I felt awkward explaining to Linda why I was calling her. Linda’s sister, a Jewish believer, had wanted me to invite her to a special holiday service we were having at our Los Angeles branch. My feelings of awkwardness dissipated quickly as I heard Linda’s response.
That sounds like a wonderful idea,” she said. “I’m going to be honest with you, Holly. I have been thinking about Jesus lately, and I want to know more. I don’t like feeling pressured, but I do want to know if it is true.”
Two weeks later I sat facing Linda, a petite woman with dark hair and deep, penetrating eyes. “Linda,” I began, “can you explain why you feel that Jesus is not the Messiah? Let me in on how you feel about all this. Help me understand how you feel about the entire concept of the Messiah.”
Looking down at her slender, fidgeting hands Linda replied, “I don’t know enough about the Messiah or the Scriptures to object to the ideas about Jesus being the Messiah.”
I assured her that the majority of the people I met knew very little about those matters. I also told her that few were as honest about their lack of knowledge, and I expressed my appreciation for her openness. I prayed with Linda and asked God to lead her to the truth. As I left, I assured her with the Scripture promise from Jeremiah 29:13 that God will show himself to his people, and that they will find him when they search for him with all their hearts.
During the next several weeks, Linda and I met regularly to discuss Scripture. She began to read the Bible regularly. During that time she also began to read a novel she had been given years earlier. Written from the disciples’ point of view, the book gave a great deal of historical information. Although I had prepared Bible studies for Linda, I was rarely able to present them to her because she had so many questions from her reading. Most of our time together was spent dealing with those genuine concerns.
One afternoon Linda said, “Y’know, he was Jewish. He is clearly described in the Hebrew Scriptures, and he said he was the Messiah. Why is it not considered a Jewish thing to accept his claims?”
I explained the many factors that cause people to reject Yeshua’s claims. Then I said, “The bottom line is that people have many reasons—many excuses—for not accepting the Jewishness of believing in Jesus as the Messiah. Ultimately, it really doesn’t matter how people define ‘what is Jewish’. What matters is God’s definition of Jewish. What does God require us to do in response to Yeshua’s claims?”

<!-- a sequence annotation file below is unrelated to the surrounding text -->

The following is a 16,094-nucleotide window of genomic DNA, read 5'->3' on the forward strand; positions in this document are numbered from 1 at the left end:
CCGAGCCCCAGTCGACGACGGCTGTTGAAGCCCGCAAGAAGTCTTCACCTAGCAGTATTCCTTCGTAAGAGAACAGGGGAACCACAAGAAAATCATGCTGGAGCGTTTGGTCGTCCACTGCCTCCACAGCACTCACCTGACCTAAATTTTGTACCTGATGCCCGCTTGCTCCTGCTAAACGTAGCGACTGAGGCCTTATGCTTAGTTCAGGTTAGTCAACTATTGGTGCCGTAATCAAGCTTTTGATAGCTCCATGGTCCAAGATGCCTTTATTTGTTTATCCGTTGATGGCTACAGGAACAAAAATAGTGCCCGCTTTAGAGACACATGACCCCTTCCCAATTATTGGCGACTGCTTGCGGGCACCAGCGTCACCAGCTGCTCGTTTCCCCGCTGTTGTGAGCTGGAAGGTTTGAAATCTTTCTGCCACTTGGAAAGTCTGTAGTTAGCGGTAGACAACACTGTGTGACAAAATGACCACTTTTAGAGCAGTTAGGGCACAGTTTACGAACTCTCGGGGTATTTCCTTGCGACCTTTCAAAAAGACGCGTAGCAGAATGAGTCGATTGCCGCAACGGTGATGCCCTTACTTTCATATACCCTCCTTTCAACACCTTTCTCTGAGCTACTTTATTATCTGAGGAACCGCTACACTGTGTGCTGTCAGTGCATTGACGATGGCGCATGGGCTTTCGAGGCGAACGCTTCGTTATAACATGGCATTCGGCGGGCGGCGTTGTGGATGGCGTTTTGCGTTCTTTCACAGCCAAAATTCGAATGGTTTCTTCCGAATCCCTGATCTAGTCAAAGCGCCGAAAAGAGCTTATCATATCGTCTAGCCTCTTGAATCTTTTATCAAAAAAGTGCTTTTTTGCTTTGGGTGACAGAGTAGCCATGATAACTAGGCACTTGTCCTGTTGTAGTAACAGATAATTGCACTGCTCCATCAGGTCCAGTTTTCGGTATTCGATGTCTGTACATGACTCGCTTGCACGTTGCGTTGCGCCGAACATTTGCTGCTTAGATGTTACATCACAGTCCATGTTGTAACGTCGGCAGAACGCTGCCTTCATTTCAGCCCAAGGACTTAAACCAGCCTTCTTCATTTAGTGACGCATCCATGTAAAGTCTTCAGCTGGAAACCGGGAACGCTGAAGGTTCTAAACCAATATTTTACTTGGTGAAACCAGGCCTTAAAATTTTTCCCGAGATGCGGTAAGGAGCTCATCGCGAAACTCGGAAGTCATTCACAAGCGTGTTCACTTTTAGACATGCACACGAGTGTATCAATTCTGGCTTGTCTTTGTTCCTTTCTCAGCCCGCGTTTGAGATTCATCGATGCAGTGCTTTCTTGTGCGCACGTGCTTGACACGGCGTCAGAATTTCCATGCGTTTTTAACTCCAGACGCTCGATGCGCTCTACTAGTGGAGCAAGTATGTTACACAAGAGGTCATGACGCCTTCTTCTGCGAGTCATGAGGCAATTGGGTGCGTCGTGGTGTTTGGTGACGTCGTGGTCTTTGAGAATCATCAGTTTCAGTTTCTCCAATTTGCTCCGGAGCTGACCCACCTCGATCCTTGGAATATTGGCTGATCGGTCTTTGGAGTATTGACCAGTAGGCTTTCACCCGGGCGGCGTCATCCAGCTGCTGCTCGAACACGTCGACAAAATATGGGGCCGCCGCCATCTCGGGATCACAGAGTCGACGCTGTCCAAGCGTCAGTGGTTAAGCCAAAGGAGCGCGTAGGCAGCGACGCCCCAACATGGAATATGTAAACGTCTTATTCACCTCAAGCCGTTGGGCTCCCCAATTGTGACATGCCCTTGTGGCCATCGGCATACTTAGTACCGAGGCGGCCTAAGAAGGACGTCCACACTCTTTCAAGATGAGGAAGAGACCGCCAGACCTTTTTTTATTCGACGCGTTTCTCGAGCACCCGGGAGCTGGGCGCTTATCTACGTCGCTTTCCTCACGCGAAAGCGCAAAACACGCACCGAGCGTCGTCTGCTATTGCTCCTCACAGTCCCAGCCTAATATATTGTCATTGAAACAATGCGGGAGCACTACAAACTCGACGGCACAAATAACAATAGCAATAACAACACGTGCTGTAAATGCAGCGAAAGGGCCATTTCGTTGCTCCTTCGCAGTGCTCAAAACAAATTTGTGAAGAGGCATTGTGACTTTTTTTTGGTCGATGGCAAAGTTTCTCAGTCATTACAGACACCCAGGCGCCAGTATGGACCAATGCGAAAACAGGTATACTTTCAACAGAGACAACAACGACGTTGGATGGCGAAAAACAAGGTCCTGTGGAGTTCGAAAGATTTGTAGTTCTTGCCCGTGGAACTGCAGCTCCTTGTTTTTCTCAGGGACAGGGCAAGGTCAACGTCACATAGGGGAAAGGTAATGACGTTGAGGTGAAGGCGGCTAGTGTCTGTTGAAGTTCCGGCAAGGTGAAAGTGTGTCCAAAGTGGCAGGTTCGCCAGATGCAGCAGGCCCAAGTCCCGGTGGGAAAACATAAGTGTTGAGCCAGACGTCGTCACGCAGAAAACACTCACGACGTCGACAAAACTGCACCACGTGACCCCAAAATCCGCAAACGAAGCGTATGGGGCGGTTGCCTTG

Linda admitted that if Jesus is the Messiah, God demands that we listen to him as the Greater Prophet described by Moses in Deuteronomy 18:15-19. Finally Linda was dealing with the issue of whether or not Jesus is that Prophet, the Coming One, the Messiah.
“Linda,” I said, “you have seen from the Scriptures that Jesus may be the one. Why not ask God?”
Linda grinned her assent and told me she would do that. One week later I met with her at her office to talk during her lunch break. From the moment I saw her I knew something was different. She seemed calmer than usual and she smiled confidently as we walked toward the restaurant. As we sat in the booth, Linda told me that she had finished the book about the disciples.
“They all left him, Holly. In a way I felt like I, too, had hurt him and had gone away from him,” she said. Linda began to cry as I read to her from the passage in Isaiah 53 that says all of us had sinned and the Lord had laid on him the iniquity of us all. She asked me if she should do something special if she decided to believe in Jesus. I explained that certain understandings were important in order to make a commitment. I showed her Romans 10:10 about believing in the heart and outwardly confessing that faith with the mouth, and I offered to pray with her.
She said that she couldn’t pray right then in the restaurant. She was afraid of an emotional scene in public because she really needed to confess some things to the Lord. “Can I pray alone later?” she asked. I assured her that she could and I encouraged her to let me know what she decided.
As we walked back to her office, Linda asked, “How come I don’t get some lightning or something? Little things have happened, but…”
“No writing on the wall,” I finished her statement for her. “Well, think about it. God speaks to people in different ways. Linda, believe me, if he thinks you will obey his ‘still, small voice’ instead of ‘loud’ writing, consider it an honor. Besides, the message written on the wall in the Book of Daniel was not good news. Remember the story? God was not pleased with the recipient of his message. If God must use lightning, he will. I prefer the small quiet voice myself.” As I closed the door of her office, I left Linda chuckling over that thought.
Not too long after our visit, Linda called me. “I did it,” she said. “I told him that I know he is the One. It all makes so much sense. Holly, I am so happy!”
I told Linda that all of heaven was happy about her decision too, and that I also was very glad. Linda has been participating in the events at our Los Angeles branch ever since that day. She is becoming a part of a fellowship of believers, and she is understanding our Jewish heritage more than ever. Now she knows that there has been a once-and-for-all sacrifice for her sin. She has peace with God through Yeshua, and that’s better than handwriting on the wall.